Alfred Wallace

Alfred WallaceIn existographies, Alfred Wallace (1823-1913) (IQ:175|#245) [RGM:505|1,500+] (James 38:28) (EvT:17|21+) (CR:8) was an English naturalist and evolutionist noted for []

In 1855, Wallace, in his “On the Law which has Regulated the Introduction of New Species”, outlined a theory of evolution according to which organisms have resulted from long and uninterrupted series of changes. [1]

In circa 1856, Charles Lyell and Edward Blyth, independently, told Charles Darwin about Wallace’s paper, this goaded Darwin into writing up a “species sketch” of his theory, resulting in his now-famous 1859 On the Origin of Species.

Quotes | By
The following are quotes by Wallace:

“Every species has come into coincidence, both in time and space, with a pre-existing closely allied species.”
— Alfred Wallace (c.1858), Publication; cited by John Haldane (1932) in The Causes of Evolution (pg. 21)

“Compared with our astounding progress in physical science and its practical application, our system of government, of administrative justice, and of national education, and our entire social and moral organization, remain in a state of barbarism.”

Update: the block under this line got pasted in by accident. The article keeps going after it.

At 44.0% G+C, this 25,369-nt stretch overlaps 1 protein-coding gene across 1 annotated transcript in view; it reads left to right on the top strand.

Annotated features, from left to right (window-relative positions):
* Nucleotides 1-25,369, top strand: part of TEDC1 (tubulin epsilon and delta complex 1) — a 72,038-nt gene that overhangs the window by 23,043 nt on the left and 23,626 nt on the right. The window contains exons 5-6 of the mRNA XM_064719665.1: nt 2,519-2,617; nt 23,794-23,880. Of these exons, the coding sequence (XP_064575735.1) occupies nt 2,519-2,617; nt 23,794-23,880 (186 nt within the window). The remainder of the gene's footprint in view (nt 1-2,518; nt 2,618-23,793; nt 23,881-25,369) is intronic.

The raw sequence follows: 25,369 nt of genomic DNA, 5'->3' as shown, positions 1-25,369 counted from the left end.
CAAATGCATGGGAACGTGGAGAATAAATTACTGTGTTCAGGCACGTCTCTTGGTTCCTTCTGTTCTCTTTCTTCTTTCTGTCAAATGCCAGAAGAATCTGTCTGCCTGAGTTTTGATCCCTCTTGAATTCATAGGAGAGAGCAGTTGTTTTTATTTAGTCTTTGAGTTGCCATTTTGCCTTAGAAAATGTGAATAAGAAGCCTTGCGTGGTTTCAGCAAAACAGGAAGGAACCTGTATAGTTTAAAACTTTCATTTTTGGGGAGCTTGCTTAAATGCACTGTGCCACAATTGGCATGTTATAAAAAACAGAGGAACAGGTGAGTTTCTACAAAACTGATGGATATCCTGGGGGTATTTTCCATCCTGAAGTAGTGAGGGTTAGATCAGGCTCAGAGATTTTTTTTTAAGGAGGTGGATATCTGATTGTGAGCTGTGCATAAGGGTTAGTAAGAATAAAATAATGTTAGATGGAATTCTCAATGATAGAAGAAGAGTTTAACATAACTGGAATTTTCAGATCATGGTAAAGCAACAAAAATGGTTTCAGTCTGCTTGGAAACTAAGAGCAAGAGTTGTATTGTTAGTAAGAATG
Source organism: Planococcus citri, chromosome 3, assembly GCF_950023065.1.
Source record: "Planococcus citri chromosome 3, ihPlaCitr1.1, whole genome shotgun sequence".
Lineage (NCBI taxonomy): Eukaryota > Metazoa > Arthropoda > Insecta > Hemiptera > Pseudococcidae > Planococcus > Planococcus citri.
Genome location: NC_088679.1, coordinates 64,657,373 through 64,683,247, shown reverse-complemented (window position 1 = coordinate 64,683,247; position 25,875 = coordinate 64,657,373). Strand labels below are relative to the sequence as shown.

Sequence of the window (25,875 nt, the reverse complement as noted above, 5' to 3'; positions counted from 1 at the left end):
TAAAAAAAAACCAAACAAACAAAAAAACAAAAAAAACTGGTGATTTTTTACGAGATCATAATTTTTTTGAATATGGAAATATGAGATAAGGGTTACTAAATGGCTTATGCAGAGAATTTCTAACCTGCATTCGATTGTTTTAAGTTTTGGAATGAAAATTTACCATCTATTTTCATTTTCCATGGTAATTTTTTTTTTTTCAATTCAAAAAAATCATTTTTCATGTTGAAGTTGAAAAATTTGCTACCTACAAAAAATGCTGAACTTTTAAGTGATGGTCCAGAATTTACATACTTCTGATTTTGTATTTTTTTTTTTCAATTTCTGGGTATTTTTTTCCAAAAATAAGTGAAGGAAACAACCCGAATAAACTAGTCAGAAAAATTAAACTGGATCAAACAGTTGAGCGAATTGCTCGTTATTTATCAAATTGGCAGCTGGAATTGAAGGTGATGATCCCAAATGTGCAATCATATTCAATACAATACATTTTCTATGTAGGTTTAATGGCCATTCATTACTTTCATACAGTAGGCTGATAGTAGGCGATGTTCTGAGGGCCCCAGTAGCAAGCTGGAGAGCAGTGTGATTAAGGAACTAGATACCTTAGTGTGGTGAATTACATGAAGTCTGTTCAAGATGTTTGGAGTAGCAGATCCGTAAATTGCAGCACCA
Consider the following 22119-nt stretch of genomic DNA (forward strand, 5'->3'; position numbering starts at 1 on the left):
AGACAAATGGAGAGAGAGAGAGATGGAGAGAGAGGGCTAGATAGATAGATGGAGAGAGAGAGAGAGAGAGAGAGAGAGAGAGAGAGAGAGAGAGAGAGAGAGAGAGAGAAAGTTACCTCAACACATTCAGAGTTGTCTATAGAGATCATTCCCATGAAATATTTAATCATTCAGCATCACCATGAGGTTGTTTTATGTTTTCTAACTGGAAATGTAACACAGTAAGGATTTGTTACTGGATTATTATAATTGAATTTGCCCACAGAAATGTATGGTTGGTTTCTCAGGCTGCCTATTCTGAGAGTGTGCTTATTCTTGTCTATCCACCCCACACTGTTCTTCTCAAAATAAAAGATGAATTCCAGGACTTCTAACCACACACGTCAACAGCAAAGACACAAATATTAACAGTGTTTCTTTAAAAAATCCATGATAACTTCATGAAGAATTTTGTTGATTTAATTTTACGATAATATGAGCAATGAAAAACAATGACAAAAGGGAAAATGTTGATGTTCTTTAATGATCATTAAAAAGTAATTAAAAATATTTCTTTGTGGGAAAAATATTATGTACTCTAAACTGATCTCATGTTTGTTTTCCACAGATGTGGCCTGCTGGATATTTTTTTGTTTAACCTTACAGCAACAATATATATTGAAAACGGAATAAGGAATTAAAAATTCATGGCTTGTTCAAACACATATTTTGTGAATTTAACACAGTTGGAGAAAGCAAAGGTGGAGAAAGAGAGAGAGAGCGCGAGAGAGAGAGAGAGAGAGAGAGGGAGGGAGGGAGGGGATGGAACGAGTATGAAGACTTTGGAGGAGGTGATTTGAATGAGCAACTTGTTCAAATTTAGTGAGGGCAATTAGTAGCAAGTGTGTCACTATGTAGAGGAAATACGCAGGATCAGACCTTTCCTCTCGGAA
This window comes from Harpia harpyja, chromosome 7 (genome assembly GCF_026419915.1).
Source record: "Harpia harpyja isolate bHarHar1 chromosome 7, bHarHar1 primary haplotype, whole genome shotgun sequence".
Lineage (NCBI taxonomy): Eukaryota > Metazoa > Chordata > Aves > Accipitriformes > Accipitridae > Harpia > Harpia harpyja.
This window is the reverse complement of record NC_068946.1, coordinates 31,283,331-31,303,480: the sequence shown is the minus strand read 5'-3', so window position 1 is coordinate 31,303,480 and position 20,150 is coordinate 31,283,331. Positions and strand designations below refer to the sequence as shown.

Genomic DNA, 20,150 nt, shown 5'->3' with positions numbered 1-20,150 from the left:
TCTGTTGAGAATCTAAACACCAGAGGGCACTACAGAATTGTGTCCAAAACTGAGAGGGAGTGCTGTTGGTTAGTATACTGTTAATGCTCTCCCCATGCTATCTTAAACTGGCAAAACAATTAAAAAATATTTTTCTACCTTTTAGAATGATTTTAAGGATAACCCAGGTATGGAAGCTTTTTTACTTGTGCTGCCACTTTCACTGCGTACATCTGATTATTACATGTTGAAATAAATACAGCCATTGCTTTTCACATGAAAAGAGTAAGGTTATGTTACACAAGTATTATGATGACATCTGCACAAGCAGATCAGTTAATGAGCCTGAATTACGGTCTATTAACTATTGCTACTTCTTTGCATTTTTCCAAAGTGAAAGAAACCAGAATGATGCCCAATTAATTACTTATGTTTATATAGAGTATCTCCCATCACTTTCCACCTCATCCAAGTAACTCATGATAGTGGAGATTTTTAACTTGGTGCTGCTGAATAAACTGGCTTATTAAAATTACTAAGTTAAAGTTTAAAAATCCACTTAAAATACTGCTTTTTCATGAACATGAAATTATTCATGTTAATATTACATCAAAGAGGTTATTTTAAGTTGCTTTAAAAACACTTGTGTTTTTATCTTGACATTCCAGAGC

— Alfred Wallace (c.1875), Publication [2]

1. Wallace, Alfred. (1855). “On the Law which has Regulated the Introduction of New Species” (Ѻ), Annals and Magazine of Natural History, 16(2), Sep.
2. Haeckel, Ernst. (1899). The Riddle of the Universe: at the Close of the Nineteenth Century (translator: Joseph McCabe) (pg. 6). Harper & Brother, 1900.

External links
Alfred Russel Wallace – Wikipedia.

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